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Going behind the scenes with Adjoa Andoh in Ghana

12th March 2024

From playing Lady Danbury in Netflix’s Bridgerton to Francine Jones in Doctor Who, Adjoa Andoh spends a lot of her time on stage or appearing on our TVs. But have you ever wondered what she gets up to in between those captivating performances? Earlier this year, Adjoa generously shared a glimpse into her off-stage moments as she visited a Tree Aid project in Yendi in northern Ghana to see our work in action.

Inspired by the work we are doing Adjoa has recorded our BBC Radio 4 Appeal telling the story of Paulina, a mother of two dealing with the effects of the climate crisis in northern Ghana.

Join us as we go behind the scenes of Adjoa’s trip and explore her passion for Tree Aid’s work and the appeal.

 

Adjoa visits our projects in Ghana

Adjoa has a deep love for trees and a profound connection to one of our program countries—Ghana. Her father is Ghanaian, and she has many happy memories of her time spent with family in this vibrant country.

In northern Ghana, the Daka river is a lifeline for local communities. It provides a means for drinking, washing, cooking, and farming. But with the increasing loss of trees, degrading soil fertility and impacts of the climate crisis, the water level can easily run low, and the river dries out for months on end, leaving communities without vital resources. In partnership with Ecosia, we are working with these communities to grow millions of trees to provide food and income and restore the river and the land.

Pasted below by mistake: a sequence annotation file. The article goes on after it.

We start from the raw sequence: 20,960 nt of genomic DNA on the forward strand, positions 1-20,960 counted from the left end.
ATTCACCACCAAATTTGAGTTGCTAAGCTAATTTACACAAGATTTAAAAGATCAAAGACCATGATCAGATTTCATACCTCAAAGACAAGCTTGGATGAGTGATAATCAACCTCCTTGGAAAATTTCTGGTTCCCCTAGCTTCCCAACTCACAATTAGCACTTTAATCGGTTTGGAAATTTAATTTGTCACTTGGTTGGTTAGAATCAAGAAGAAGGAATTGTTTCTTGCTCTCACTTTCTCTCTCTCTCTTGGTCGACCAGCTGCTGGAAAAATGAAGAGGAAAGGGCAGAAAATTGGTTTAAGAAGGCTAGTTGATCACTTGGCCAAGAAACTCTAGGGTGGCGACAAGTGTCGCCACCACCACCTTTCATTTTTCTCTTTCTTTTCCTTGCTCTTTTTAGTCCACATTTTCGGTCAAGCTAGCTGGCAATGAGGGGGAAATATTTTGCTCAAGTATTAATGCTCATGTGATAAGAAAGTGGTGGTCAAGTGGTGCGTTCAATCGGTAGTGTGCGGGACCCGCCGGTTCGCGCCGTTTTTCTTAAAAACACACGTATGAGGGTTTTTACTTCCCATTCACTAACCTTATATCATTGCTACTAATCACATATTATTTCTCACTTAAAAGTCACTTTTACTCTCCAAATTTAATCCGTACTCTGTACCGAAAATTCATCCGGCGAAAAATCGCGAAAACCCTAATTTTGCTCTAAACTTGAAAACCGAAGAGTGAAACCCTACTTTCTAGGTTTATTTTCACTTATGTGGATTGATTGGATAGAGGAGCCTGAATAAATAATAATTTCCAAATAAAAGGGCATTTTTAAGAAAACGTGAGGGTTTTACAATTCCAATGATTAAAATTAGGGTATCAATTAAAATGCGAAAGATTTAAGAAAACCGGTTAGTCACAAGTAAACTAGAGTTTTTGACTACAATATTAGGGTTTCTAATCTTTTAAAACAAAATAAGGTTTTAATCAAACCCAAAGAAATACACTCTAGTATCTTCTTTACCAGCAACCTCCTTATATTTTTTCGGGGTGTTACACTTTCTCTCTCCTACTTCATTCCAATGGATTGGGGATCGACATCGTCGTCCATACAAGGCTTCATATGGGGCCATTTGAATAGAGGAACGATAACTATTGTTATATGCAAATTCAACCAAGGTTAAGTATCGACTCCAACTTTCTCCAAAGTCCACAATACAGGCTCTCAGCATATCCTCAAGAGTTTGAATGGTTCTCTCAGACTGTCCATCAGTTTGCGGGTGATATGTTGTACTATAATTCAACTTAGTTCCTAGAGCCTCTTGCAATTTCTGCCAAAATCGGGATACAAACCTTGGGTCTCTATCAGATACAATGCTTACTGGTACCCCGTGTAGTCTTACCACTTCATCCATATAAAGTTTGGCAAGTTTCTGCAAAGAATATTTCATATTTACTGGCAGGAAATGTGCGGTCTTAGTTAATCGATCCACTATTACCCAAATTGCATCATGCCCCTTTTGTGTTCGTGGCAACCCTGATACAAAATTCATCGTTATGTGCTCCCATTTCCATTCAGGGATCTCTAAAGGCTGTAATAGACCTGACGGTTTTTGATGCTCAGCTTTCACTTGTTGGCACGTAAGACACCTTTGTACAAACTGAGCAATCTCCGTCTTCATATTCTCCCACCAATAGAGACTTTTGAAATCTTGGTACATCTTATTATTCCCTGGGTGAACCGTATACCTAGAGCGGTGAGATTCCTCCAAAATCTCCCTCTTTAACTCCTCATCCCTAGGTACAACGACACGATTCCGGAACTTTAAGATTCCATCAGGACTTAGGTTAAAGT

It's not just about the trees though

From making grass briquettes to turning shea nuts into shea butter and learning about climate-smart farming, Adjoa saw much more than just trees growing. She saw how these new approaches to restoration, and ways of generating sustainable incomes from tree produce has transformed the lives of people here, particularly some of the women she met on her visit.

Adjoa reflected how Tree Aid “is supporting women into growing trees as a way of earning a living. Trees hold the land together and in times of climate crisis when soil is so badly eroded, we need more trees.”

 

“We have to think about new ways which we can support people who live off the land at this time of great climate crisis, and Tree Aid is doing amazing work in this area,”
Adjoa Andoh

Paulina's story and the appeal

Adjoa is passionate about Tree Aid’s cause and the “amazing work” we do. That’s why this month, she has recorded a BBC Radio 4 Appeal for Tree Aid.

The stories that we tell can enact real change

Adjoa has expressed her belief that the arts can help address both poverty and the climate crisis, particularly through storytelling. “When we are told stories, we are given a window into a world which isn’t the one we are preoccupied with day to day; it changes our worldview,” she said. “That’s what stories are for.”

Adjoa is using her passion and talent to share Paulina’s story with listeners across the world in Tree Aid’s appeal. Paulina is a mother of two living in Northern Ghana and dealing with the increasing effects of the climate crisis. To learn more about Paulina's story and how our projects are supporting communities deal with changing weather and uncertain incomes, then click here.

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£20 could buy seeds to help women grow trees on their land so they can produce fruit and nuts to eat and sell

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